A review of a fine documentary that I watched years ago:
American Experience: Custer’s Last Stand – Television Review
By Jay WertzOverall, the story aspect of the film is strong when the viewer realizes that it is more about Custer and the myth surrounding the Last Stand than about the battle itself. Examples of the pop-culture development of the myth through movies and literature are presented. These things show the breadth of the fascination with the subject, and the on-camera speakers rev up enthusiasm for the man and the event. Some are stronger and more interesting than others. “Films like this end up having a certain synthesis built into them because we have a kind of Greek chorus of talking heads that help us bring the history back to life,” explains Ives.
A video of the documentary's first chapter:
Custer's Last Stand Chapter 1
Some interesting comments taken or paraphrased from the film:
"The Battle of Washita." Some called it a massacre.
Custer was seen as a great Indian fighter.
Custer was ambivalent about Indians like most Americans. He admired their courage and fighting ability, but considered them primitive savages.
The official government policy toward Indians was tolerance and signed treaties. The unofficial policy was "get rid of them."
Custer attended 40 performances of Julius Caesar.
He wanted a triumph for the nation's centennial.
Custer was sent south to surround the Indian camp. Other soldiers thought he'd attack. "Leave some for us," they said.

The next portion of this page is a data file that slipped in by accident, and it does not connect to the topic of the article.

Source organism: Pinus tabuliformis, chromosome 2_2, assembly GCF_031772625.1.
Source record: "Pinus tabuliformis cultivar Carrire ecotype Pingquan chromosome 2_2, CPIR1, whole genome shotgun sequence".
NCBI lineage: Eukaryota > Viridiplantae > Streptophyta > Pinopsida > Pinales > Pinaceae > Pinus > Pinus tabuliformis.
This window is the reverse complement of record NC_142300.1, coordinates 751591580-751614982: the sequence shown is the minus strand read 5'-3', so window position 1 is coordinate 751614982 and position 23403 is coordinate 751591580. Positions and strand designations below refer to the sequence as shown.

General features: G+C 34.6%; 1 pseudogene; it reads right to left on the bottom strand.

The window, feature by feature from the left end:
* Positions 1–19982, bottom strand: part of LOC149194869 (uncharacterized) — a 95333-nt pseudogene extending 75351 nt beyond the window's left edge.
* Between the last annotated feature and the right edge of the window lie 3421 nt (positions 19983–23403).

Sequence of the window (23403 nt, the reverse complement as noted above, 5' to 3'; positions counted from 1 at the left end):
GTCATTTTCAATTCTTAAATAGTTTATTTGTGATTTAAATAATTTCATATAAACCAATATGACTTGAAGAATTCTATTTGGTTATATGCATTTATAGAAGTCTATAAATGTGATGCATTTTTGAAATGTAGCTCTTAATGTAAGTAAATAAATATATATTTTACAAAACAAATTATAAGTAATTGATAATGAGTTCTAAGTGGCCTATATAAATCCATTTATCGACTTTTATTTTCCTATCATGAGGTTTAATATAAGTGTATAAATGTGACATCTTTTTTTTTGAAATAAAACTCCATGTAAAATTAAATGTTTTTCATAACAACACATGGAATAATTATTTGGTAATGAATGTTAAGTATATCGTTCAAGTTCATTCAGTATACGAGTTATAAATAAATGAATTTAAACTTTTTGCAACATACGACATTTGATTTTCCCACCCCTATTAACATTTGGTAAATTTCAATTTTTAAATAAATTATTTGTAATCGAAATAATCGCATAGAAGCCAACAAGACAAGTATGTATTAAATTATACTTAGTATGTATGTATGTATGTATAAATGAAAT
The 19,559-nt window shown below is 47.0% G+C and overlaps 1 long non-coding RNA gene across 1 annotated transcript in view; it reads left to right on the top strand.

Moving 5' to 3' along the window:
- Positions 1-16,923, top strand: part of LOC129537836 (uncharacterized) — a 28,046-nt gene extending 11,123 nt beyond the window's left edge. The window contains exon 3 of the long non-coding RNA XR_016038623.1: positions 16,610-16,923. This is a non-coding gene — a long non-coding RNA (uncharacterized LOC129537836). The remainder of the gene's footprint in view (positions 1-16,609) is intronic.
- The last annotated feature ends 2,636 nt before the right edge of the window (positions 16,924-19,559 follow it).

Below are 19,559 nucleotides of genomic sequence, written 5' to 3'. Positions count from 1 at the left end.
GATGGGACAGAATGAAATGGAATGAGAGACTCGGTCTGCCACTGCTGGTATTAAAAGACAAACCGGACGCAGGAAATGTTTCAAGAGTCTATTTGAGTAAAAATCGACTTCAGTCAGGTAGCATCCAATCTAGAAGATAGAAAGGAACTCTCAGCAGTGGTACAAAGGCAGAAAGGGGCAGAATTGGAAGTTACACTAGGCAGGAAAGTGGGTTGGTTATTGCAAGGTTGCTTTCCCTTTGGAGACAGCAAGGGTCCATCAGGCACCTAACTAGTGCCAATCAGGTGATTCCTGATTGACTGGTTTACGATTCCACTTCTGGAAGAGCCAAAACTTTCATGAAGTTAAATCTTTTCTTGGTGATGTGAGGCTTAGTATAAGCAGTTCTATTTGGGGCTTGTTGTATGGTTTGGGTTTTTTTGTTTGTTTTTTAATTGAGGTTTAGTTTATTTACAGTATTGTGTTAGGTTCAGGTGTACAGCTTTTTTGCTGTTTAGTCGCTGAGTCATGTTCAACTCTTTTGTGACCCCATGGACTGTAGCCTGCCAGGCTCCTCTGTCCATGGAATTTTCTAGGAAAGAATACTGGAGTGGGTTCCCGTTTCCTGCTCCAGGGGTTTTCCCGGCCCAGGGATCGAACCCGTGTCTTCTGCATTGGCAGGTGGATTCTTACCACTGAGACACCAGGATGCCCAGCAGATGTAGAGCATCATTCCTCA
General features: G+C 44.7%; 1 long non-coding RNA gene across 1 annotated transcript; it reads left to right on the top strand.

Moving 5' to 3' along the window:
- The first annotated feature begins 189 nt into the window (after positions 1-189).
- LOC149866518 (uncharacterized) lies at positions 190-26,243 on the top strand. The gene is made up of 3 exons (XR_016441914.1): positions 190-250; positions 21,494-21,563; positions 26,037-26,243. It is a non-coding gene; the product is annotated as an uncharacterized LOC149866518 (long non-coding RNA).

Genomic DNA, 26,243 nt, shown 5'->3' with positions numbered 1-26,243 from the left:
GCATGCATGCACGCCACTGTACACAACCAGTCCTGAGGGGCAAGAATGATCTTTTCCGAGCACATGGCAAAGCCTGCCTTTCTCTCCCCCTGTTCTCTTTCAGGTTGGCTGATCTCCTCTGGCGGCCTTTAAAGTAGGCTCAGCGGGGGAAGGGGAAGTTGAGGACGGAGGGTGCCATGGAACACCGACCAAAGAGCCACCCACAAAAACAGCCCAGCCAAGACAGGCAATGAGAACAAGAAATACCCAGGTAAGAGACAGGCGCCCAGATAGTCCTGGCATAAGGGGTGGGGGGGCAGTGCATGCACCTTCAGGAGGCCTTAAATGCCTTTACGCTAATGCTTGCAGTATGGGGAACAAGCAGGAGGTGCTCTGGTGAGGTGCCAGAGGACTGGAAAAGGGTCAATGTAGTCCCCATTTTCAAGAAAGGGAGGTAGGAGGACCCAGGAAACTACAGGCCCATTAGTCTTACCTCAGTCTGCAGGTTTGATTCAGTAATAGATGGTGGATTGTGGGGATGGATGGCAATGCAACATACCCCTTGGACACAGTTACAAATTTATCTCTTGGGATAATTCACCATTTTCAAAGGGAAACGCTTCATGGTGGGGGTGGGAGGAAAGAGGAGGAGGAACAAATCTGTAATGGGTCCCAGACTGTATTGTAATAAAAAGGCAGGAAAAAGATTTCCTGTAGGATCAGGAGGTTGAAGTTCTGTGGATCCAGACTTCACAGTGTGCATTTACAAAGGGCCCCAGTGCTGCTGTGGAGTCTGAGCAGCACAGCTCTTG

Sitting Bull was calling tribes to gather. It was their last chance to live free, and the largest gathering ever.
Custer believed the Indians had no command structure. He thought they were disorganized, would panic and run. His soldiers could defeat much larger force.
Sitting Bull sent two people to negotiate.
Custer was haunted by the ghost of Elliot, whom he'd left behind to die at Washita.
Because of Sitting Bull's success, some believed he wasn't Indian. That he must've gone to West Point and studied Napoleon.
From Louis Warren:Right away, Custer becomes a kind of martyr to the cause of American progress. And this allows the cause to be more acceptable than ever. Because it isn't as if Americans have not sacrificed anything now. It's not as if they haven't given something up. They gave up Custer. The more glorious they can paint Custer, in the aftermath of his death, the more they seem to have sacrificed as they take away all the Indians' land.
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